Faryn Masso Clark, founder of Facelogic spa, was living the good life as an expat in Cabo, but had to evacuate back to Texas after Hurricane Odile made landfall on Baja California Sur Sept. 15. “We didn’t want to leave at all,” Clark said. But, because of necessity, Clark, her husband, her three kids and their dog left two weeks ago. Today, they’re ready to go back.
And the Baja peninsula, ravaged by storms, is ready to receive them.
The swift rehabilitation and reconstruction of Cabo’s infrastructure and commercial areas is borne out of necessity, Clark said. The area depends on tourism, and without a working airport, without operable hotels, without a clean beach, tourists will likely turn on their heels.
“Sunday morning we woke up to reports of a hurricane off the coast,” Clark said. “[Officials] said it wouldn’t be a direct hit.” When the hurricane made landfall on Monday, all bets were off, though. “It was really crazy,” she added. “We had no idea what was going on. We had no communication.”
Expats like Clark who wanted to head back to American soil, were left out of the loop. Roads were blocked or washed out, or otherwise impassible. Still, Clark and her husband decided to set out for the airport to see what was going on just in case.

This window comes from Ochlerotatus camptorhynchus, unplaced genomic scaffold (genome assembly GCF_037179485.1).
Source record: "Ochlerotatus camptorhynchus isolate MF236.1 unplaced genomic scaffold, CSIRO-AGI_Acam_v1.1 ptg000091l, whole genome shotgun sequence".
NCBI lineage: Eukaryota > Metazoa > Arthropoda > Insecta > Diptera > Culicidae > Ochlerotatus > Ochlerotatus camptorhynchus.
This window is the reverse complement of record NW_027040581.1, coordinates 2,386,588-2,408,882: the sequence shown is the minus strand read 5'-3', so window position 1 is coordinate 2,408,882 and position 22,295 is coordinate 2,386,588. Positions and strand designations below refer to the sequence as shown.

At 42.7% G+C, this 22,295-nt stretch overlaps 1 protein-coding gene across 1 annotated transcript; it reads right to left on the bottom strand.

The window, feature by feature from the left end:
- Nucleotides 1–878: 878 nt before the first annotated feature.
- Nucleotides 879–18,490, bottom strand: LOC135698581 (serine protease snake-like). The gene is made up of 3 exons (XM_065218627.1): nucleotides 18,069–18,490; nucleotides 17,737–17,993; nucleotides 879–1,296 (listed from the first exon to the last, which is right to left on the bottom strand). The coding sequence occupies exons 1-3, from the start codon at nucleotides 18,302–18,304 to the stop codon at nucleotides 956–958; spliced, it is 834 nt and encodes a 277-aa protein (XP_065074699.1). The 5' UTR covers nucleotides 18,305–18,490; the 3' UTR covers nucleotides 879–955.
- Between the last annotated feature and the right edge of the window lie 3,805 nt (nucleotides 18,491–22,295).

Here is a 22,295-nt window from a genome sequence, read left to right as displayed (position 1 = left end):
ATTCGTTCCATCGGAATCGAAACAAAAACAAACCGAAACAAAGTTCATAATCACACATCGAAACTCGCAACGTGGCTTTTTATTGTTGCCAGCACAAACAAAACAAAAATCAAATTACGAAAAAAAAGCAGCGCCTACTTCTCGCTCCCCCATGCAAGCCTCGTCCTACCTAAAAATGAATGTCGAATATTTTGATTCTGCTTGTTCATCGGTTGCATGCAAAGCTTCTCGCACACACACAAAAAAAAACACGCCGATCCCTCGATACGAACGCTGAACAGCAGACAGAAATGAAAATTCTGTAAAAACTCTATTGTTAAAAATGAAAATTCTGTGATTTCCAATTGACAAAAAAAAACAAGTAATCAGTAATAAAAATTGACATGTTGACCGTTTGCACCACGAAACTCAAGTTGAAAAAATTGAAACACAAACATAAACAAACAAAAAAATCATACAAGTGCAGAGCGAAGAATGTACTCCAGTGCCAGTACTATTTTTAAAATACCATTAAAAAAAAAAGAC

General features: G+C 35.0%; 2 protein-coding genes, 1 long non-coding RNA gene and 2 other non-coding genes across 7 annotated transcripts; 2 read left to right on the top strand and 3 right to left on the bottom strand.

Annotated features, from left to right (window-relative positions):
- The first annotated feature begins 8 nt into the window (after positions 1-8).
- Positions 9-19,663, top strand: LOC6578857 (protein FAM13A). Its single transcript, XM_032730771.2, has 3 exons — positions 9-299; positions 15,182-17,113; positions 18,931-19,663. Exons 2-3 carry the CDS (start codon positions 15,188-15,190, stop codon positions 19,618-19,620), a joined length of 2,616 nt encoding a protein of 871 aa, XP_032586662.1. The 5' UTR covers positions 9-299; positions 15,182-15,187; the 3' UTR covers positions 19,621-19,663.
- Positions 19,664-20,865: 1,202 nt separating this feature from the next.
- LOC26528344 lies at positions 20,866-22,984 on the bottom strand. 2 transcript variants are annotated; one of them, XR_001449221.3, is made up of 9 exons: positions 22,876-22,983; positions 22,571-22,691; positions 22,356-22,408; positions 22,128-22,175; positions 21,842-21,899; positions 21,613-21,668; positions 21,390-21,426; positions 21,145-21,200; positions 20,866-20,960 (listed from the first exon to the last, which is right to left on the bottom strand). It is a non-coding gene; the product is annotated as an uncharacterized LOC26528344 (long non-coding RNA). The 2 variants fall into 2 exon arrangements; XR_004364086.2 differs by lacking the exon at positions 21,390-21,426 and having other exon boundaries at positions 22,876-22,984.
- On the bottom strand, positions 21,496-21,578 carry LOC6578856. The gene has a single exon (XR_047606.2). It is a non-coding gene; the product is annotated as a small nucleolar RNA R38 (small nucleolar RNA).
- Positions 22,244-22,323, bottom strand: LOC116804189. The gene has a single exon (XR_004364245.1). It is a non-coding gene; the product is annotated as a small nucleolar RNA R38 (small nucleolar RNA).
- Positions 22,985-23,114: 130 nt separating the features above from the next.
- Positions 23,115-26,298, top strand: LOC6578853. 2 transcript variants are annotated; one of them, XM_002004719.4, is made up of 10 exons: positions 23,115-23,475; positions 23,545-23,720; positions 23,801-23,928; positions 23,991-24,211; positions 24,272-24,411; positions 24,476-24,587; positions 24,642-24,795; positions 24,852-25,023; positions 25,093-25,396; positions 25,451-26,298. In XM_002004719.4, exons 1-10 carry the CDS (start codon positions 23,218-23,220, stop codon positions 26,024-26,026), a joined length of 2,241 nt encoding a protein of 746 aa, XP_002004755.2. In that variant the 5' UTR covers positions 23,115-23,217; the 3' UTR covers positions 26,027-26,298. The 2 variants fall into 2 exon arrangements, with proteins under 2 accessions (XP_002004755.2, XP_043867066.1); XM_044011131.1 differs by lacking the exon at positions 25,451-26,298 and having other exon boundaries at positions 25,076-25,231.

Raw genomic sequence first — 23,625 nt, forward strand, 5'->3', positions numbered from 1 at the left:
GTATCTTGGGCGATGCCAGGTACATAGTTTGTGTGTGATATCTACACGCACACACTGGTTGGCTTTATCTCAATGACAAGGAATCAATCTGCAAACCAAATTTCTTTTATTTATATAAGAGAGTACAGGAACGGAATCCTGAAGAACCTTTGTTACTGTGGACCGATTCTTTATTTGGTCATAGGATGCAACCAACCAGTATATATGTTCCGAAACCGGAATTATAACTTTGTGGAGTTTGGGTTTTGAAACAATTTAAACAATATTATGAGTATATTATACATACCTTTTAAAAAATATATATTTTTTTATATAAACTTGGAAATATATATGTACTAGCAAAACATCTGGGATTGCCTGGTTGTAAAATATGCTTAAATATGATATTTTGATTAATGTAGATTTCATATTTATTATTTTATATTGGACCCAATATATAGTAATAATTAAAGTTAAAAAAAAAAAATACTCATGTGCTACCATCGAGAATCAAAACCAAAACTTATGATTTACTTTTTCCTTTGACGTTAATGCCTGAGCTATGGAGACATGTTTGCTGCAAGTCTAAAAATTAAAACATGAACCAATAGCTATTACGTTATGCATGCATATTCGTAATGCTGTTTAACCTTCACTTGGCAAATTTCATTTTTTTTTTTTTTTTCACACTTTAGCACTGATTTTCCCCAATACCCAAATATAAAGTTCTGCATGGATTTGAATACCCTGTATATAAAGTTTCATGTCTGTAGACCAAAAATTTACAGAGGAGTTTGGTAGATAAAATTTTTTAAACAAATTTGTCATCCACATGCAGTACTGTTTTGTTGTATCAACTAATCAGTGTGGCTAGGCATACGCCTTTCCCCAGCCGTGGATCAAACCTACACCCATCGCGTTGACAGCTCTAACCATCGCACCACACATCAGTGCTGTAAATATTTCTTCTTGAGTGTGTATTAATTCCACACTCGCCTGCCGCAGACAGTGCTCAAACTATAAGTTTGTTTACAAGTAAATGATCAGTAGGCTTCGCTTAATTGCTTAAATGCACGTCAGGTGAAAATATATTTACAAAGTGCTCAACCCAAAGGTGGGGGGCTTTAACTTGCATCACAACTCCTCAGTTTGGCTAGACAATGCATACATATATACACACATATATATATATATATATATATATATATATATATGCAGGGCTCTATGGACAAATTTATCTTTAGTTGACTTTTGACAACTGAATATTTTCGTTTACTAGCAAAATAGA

“Thousands of people, tourists were trying to evacuate, and the people who weren’t tourists weren’t being evacuated at all. We were at the airport roughly 8 hours, just trying to find a way out,” she said. There was no evacuation notice outside the resorts or hotels, Clark added. “They didn’t want every Mexican in Cabo showing up at the airport.”
Still, Clark and her family were able to get out the next day by being at the airport first thing in the morning. It was the only solution for her family once they found out that it would be 14 to 30 days for the power to be fully restored. While it didn’t take that long, the thought of being trapped in their community with no power was untenable.
But now, three weeks after Odile hit, Cabo is putting the pieces back together and residents and tourists are coming back. Thanks to the help of several non-profits making sure people in Cabo’s severely battered barrios have food and water. That includes Thirst No More, a nonprofit bringing potable water to these neighborhoods.
“The community is really coming together,” Clark said. “There’s a lot of unity, with neighbors helping neighbors. The people didn’t change because of the storm.”
People have been asking what they can do to help, she added. There is a great need for food and water, and help rebuilding many of the neighborhoods destroyed by Odile. Cruise ships are delivering relief, and donations are crucial to help the area bounce back. You can help by supporting Cabo Strong, Thirst No More, Heart 4 Cabo, and even a temporary shelter for dogs left stray by the hurricane. Biosanes, the company founded by Clark’s mother, Nanci Masso, is also donating food for hurricane relief.
Planning to travel to Cabo? Have reservations? Wondering if top tourist spots will be ready?
“Book ’em,” Clark said emphatically. With the first flight already landing in Cabo this week, they’re ready.